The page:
Why President Bush Should Be Censured





Mr. Dean was White House counsel during the Nixon years.

Following is an excerpt from the March 31, 2006 testimony of Mr. Dean before the Senate Judiciary Committee hearing regarding Senator Feingold’s proposed Senate Resolution 398 Relating To the Censure of George W. Bush.

Mr. Chairman and members of the committee, I have set forth a brief overview of the testimonial subject where I feel I might be of assistance to the Senate Judiciary Committee’s consideration of Senate Resolution 398 relating to the censure of President George W. Bush, for (1) unlawful electronic surveillance of Americans contrary to the provisions of the Foreign Intelligence Surveillance Act of 1978, as amended; (2) the failure of the President to inform the respective congressional committees of his actions as required by that law; and (3) the presidents conspicuously misleading statements to the American people about the nature of his actions along with his dubious legal arguments claimed as justification for his actions…

Qualifications To Testify

…My qualifications for addressing the committee are more expertise than anyone might wish to have based on personal experience in how presidents can get themselves on the wrong side of the law. Obviously, I refer to my experiences at the Nixon White House during Watergate. That, as it happens, was the last time I testified before the Senate. As with my testimony today, that testimony was voluntarily given. I appear today because I believe, with good reason, that the situation is even more serious. In addition to my first-hand witnessing a president push his powers beyond the limits of the Constitution during my years as White House counsel from, 1970 to 1973, I have spent the past three plus decades studying presidents past and present.

No presidency that I can find in history has adopted a policy of expanding presidential powers merely for the sake of expanding presidential powers. Presidents in the past who have expanded their powers have done so when pursuing policy objectives. It has been the announced policy of the Bush/Cheney presidency, however, from its outset, to expand presidential power for its own sake, and it continually searched for avenues to do just that, while constantly testing to see how far it can push the limits. I must add that never before have I felt the slightest reason to fear our government. Nor do I frighten easily. But I do fear the Bush/Cheney government (and the precedents they are creating) because this administration is caught up in the rectitude of its own self- righteousness, and for all practical purposes this presidency has remained largely unchecked by its constitutional coequals.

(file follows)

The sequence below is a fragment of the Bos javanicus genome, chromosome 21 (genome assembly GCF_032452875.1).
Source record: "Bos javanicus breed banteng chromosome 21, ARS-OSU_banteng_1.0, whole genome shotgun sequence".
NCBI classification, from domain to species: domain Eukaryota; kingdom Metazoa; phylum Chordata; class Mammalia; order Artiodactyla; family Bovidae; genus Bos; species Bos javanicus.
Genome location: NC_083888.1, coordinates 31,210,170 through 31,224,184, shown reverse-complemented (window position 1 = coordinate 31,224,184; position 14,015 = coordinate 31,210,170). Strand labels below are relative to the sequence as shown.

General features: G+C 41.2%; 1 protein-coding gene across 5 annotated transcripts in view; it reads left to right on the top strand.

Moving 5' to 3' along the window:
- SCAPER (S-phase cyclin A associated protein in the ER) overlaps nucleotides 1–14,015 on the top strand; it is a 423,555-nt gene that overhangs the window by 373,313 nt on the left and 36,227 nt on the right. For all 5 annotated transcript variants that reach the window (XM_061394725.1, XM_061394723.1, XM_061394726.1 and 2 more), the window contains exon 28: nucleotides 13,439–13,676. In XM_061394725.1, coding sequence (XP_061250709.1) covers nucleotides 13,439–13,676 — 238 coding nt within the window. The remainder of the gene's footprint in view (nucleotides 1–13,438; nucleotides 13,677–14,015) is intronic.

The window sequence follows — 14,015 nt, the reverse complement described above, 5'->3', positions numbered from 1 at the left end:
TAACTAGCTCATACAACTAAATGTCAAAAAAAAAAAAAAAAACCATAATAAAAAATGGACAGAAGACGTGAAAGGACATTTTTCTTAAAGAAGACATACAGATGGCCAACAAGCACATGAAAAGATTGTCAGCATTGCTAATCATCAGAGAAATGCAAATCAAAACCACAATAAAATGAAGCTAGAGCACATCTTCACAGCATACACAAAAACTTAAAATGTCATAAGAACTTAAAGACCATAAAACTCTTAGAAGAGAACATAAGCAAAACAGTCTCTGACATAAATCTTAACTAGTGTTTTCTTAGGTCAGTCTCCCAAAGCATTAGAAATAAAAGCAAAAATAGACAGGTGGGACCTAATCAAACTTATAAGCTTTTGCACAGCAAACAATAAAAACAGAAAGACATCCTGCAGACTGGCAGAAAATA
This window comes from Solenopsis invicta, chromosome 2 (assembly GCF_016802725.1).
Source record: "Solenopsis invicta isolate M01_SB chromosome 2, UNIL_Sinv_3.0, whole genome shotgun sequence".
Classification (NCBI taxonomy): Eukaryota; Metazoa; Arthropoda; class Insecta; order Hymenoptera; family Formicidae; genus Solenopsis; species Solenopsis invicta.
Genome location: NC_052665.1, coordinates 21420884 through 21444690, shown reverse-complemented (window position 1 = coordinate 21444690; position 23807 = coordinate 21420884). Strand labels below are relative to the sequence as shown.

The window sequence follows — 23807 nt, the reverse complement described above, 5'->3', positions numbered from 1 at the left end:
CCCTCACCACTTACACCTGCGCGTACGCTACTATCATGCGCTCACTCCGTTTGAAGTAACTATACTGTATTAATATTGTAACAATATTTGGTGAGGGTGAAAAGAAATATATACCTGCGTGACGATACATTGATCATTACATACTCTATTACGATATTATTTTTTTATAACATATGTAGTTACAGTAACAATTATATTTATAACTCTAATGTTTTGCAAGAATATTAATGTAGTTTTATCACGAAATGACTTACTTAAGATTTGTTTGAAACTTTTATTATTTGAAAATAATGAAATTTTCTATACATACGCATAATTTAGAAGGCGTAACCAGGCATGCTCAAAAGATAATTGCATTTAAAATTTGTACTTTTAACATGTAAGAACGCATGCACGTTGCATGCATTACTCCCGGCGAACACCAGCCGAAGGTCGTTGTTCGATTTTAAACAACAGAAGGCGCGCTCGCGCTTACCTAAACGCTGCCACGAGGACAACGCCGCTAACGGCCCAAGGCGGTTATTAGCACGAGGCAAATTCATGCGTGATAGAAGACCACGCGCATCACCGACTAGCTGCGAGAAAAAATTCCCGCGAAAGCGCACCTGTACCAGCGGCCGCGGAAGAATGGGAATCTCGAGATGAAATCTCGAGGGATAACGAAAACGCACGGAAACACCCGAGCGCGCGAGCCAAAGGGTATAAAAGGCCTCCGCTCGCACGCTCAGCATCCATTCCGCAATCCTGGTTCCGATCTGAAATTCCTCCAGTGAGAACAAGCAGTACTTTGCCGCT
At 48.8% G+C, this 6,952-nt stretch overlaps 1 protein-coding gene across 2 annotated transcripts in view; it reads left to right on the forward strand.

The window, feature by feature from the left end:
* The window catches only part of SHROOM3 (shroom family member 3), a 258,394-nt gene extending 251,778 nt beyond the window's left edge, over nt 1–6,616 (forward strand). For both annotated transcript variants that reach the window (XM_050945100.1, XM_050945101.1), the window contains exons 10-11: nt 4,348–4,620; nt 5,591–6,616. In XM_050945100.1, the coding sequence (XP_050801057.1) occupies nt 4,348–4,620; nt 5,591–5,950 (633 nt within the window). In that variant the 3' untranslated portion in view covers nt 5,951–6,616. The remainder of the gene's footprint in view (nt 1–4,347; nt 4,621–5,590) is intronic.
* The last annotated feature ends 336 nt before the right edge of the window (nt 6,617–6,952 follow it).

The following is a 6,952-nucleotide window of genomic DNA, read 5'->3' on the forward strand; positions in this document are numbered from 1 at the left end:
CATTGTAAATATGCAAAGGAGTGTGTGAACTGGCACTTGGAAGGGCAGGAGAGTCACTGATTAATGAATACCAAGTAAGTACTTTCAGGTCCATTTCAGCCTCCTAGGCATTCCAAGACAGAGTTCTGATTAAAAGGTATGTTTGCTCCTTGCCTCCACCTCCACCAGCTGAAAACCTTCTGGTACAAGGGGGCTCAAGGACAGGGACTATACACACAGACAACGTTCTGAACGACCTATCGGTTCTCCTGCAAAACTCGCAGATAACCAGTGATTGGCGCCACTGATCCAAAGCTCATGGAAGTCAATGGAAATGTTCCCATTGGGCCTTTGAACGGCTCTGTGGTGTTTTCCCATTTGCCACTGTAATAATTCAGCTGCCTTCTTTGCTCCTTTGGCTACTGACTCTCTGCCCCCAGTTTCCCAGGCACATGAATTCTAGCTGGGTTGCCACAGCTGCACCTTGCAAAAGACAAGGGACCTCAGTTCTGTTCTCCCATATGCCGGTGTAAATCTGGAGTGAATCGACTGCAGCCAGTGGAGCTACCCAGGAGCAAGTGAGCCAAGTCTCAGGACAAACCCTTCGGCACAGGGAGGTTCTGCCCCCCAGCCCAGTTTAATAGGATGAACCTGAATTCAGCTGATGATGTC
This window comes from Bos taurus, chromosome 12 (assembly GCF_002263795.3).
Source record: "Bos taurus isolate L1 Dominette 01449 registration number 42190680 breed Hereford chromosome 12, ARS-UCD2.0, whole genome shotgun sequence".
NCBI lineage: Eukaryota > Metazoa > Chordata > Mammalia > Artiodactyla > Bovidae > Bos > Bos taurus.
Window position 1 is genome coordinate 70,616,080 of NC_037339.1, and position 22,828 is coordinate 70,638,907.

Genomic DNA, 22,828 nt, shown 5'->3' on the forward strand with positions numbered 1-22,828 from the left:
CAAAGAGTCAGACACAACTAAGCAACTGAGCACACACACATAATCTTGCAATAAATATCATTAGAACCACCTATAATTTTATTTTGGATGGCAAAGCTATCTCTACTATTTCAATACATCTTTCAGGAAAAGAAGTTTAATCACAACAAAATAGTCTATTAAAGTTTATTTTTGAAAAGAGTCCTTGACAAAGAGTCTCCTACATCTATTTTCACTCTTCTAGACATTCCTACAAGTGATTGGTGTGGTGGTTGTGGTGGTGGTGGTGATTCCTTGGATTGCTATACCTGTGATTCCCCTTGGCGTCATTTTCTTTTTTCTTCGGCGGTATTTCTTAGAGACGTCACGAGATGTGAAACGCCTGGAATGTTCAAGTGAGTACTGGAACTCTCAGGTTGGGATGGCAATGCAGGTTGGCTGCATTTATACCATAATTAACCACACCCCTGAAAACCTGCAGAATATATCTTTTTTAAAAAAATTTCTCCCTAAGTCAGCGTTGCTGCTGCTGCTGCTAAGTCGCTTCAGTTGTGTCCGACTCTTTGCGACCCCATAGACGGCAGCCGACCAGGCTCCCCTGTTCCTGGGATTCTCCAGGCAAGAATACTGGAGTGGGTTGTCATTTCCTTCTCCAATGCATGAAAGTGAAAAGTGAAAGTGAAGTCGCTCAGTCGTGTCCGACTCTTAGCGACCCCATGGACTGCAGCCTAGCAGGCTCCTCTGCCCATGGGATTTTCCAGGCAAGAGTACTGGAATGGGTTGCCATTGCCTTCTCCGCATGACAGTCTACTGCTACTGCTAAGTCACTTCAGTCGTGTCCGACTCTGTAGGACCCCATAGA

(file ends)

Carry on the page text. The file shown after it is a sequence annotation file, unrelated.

Must Censure Be A Purely Political Condemnation?

Members of this committee are quite familiar with the debate that arose during the Clinton impeachment proceedings regarding the propriety of censuring a president…One thing was clear from this protracted debate during the Clinton impeachment, and the same can be said of the debate so far that has been provoked by Senator Feingold’s proposed resolution, censure has long been viewed as a purely political action. That has been true historically as well. Historian Richard Shenkman assembled the precedents for censure during the Clinton proceeding, which he recently republished. This entire debate is fully reviewed in the transcript prepared by Thomas R Lee of a 1999 panel on impeachment, published in the Brigham Young University Law Review (1999). Shenkman found, “All four censures [John Adams, Andrew Jackson, John Tyler, and James Buchanan], however, have more in common than that they simply have been largely forgotten. All were the work of highly partisan politicians eager to score political points.” He concluded, “censures must be bipartisan to carry weight with the American people. History suggests that a resolution passed along party lines would be a source of palpable political divisiveness.”

I am hopeful that Congress for institutional reasons, not partisan gamesmanship, will act on Senator Feingold’s resolution…

Institutional Reason for Censure: Preventing Waiver